In the spirit of the newly announced BSFA shortlist, let’s go topsy-turvy and start the week with a 2015 review. This book happens to appear on the list.
Oh, the Places You’ll Go!
Nnedi Okorafor’s Tor novella Binti first caught my attention with its cover: a solemn young woman smearing an orange paint on her face, situated over a starfield background. I normally dislike covers with people on them, but the look on her face is so disarming. What is she up to and what is that substance, exactly?
The orange clay could be interpreted in many figurative ways, signifying everything from war to beauty to crossing guard, all of which could be said for the young and capable Binti, but Okorafor is literal most of all in this regard: Binti is of the Himba people of the southwestern part of the African continent, famous for slathering their skin and hair in a copper-colored paste called otjize. Binti is of the far future, the first Himba to be admitted to the eminent galactic university, Oomza Uni. It’s an offer she accepts, offending her family, cutting ties, upsetting the galaxy, and blazing trails all the way. The otjize is an important part of her identity, and one she is not willing to scrub off, even when she encounters prejudice on an elevator full of the Earth-dominating Khoush people. When her transport ship is hijacked by the jellyfish-like Meduse, she spends her imprisonment coming to terms with her unique situation and diplomatic potential, and eventually mends a cultural dispute.
It’s a simple plot, ideal for a youthful readers, with the hero encountering and overcoming adversity at several different levels, all by nonviolent means, while maintaining honor and honing her identity in the process. Some of her strength comes from within, some of it comes from without. Some of it is so simply and succinctly written that most of the story rings as clear as a bell. When clarity isn’t present, such as during the scene of the initial Meduse attack, the cloudiness is mainly due to Binti’s teenage POV, which, in this case, is intently focused on the death of her crush. It took me several pages to realize that everyone else had died in the attack, too… and I’m not so quick to discount this as Okorafor’s mistake. This is a coming-of-age tale, after all, and the distorted thinking of a young women in crush and in crisis feels genuine, if not odd, in that confused scene.
Okorafor relies on several familiar sci-fi tropes: sentient space fish as transport, modern gadgetry as far-future forgotten relics, tentacled space aliens, telepathic communication, inter-alien relations, and now-we-all-understand diplomacy. It’s all very Star Trek:TNG, although even the discomfort-lite Star Trek:TNG dabbles in more moral grayness. This doesn’t mean Binti isn’t interesting; that kind of moralizing optimism is appealing, and it makes for great entry-level science fiction (and nostalgia-seeking science fiction). And Okorafor picks the best sci-fi tropes to convey her universe. (I mean, who gets tired of sentient spacefish ships?) Familiar and comfortable can get boring, but the plot of Binti is satisfying on a snack-level, and having Binti’s point-of-view, with her coppered fractal braids stunning bystanders, makes for an original perspective: a cynical attack on the canteen multiculturalism of many a far-future space story.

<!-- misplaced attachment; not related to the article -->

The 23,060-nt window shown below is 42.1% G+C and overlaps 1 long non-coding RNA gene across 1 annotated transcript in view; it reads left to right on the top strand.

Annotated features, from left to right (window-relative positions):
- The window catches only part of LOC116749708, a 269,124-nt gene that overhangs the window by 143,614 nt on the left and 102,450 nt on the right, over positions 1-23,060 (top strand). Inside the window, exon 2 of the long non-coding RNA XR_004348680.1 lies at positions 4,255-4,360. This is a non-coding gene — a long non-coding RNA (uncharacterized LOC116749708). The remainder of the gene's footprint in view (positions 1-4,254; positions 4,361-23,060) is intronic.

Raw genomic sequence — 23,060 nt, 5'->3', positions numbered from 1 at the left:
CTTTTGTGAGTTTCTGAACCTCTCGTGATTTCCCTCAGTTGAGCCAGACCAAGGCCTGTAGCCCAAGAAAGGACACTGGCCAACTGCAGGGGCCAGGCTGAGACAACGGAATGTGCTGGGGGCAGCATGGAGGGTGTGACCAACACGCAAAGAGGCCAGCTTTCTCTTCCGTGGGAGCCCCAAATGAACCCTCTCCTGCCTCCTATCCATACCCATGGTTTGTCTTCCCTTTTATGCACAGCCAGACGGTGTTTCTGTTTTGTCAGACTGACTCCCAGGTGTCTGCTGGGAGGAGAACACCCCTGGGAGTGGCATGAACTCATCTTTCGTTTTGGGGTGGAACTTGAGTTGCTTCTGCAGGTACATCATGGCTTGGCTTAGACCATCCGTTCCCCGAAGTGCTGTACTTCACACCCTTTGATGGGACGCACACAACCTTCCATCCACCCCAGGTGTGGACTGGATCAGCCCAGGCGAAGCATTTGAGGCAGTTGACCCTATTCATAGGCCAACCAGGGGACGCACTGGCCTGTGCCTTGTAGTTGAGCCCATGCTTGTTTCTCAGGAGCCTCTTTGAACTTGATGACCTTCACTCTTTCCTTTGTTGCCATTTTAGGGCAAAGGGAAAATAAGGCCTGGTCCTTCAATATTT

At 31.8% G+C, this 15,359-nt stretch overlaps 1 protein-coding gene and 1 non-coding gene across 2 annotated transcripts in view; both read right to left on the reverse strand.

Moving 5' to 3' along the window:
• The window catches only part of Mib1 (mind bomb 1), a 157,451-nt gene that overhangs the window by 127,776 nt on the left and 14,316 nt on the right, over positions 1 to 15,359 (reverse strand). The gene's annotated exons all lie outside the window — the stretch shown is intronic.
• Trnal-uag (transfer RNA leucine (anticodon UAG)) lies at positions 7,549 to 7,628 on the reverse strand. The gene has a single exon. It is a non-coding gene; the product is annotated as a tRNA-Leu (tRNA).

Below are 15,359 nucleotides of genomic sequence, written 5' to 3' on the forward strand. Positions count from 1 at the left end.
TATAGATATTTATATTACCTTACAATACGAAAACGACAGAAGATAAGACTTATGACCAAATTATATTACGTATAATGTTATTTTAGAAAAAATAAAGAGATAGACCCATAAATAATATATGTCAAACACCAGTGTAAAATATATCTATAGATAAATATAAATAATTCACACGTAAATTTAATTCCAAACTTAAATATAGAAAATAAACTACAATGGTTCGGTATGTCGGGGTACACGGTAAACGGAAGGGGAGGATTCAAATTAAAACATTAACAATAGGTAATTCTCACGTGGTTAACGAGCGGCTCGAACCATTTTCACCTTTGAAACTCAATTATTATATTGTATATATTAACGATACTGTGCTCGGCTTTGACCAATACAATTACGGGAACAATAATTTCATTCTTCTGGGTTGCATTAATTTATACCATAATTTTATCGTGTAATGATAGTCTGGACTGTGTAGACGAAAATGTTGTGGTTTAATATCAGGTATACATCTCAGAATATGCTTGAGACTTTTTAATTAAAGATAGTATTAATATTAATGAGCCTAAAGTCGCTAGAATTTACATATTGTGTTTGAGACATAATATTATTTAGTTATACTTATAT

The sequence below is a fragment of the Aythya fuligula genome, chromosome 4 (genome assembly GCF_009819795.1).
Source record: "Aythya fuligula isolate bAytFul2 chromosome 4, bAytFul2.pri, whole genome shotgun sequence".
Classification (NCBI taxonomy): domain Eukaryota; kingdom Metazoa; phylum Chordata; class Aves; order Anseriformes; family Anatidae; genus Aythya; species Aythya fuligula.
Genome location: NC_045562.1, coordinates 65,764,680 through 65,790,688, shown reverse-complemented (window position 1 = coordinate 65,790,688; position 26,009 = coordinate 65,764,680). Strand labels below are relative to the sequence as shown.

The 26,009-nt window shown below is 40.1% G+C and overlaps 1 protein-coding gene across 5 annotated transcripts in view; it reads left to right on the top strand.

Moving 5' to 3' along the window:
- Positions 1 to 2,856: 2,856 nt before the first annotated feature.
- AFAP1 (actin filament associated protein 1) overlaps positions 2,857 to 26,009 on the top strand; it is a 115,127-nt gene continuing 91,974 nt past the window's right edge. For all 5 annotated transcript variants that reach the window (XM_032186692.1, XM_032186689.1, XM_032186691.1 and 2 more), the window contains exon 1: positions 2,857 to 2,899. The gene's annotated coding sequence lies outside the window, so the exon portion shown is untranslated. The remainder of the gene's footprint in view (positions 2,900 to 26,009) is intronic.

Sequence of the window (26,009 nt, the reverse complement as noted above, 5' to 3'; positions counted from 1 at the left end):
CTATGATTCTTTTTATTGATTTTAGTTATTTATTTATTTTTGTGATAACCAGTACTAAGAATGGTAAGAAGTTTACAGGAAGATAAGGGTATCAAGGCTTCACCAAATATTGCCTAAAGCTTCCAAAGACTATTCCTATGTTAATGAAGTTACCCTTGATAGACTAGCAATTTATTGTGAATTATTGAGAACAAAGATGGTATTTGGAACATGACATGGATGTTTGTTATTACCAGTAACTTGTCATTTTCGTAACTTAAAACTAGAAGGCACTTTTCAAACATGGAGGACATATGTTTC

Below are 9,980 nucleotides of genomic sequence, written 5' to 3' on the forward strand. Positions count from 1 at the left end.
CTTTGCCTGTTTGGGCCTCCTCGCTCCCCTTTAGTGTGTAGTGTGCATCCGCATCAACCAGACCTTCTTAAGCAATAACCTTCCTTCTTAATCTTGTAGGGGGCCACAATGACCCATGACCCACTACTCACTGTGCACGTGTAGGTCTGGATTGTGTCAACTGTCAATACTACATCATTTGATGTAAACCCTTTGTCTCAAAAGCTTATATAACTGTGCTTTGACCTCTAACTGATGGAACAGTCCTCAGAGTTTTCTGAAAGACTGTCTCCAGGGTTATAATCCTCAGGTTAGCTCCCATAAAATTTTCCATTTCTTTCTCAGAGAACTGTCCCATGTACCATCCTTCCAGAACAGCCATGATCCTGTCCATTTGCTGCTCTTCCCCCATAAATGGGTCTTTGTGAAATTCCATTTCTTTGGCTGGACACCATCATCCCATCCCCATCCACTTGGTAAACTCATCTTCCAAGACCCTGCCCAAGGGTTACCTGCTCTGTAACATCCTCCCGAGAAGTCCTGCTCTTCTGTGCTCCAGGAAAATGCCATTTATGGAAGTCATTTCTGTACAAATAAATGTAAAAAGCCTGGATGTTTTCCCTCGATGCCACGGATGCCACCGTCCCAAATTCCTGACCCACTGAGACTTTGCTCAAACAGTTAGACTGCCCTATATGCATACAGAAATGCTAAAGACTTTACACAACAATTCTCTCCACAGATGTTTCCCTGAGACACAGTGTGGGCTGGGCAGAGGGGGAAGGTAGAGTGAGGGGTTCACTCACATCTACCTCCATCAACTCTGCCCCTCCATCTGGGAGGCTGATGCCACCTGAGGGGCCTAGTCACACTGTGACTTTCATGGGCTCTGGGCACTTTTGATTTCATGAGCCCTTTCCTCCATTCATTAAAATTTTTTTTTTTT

Plus, there is the suspicion that the experience of reading Binti would be enriched by a familiarity with Himba mythology, which may take some actual book and/or academic journal searching, but, given Okorafor’s gratitude in the Acknowledgements for the help of her daughter and a certain Dubawi jellyfish, and a lack of any sort of literary epigraph, the search for literary support may not yield a much deeper understanding of the tale.
More important, however, I see Binti as a modern update for the requisite college-bound book gift, Oh, the Places You’ll Go! A young woman leaves her family for uni, cuts ties, encounters ignorance, experiences alienation, makes and loses friends, discovers the unreliability of college boyfriends, forges her own identity, and overcomes her own biases to communicate with hostile people very different from herself… is a most appropriate message for anyone experiencing such a transition. Although the novella is too sheer and direct to be a favorite of mine, I suspect many people will love it, and I don’t joke when I say I’ll be reaching for this the next time I’m in search of an original graduation gift. Beyond that, I’ll be very disappointed if Binti does not become the star of her own series, with the hope that Binti eventually gets the challenging, uncomfortable plots she deserves. She’d be perfect for TV.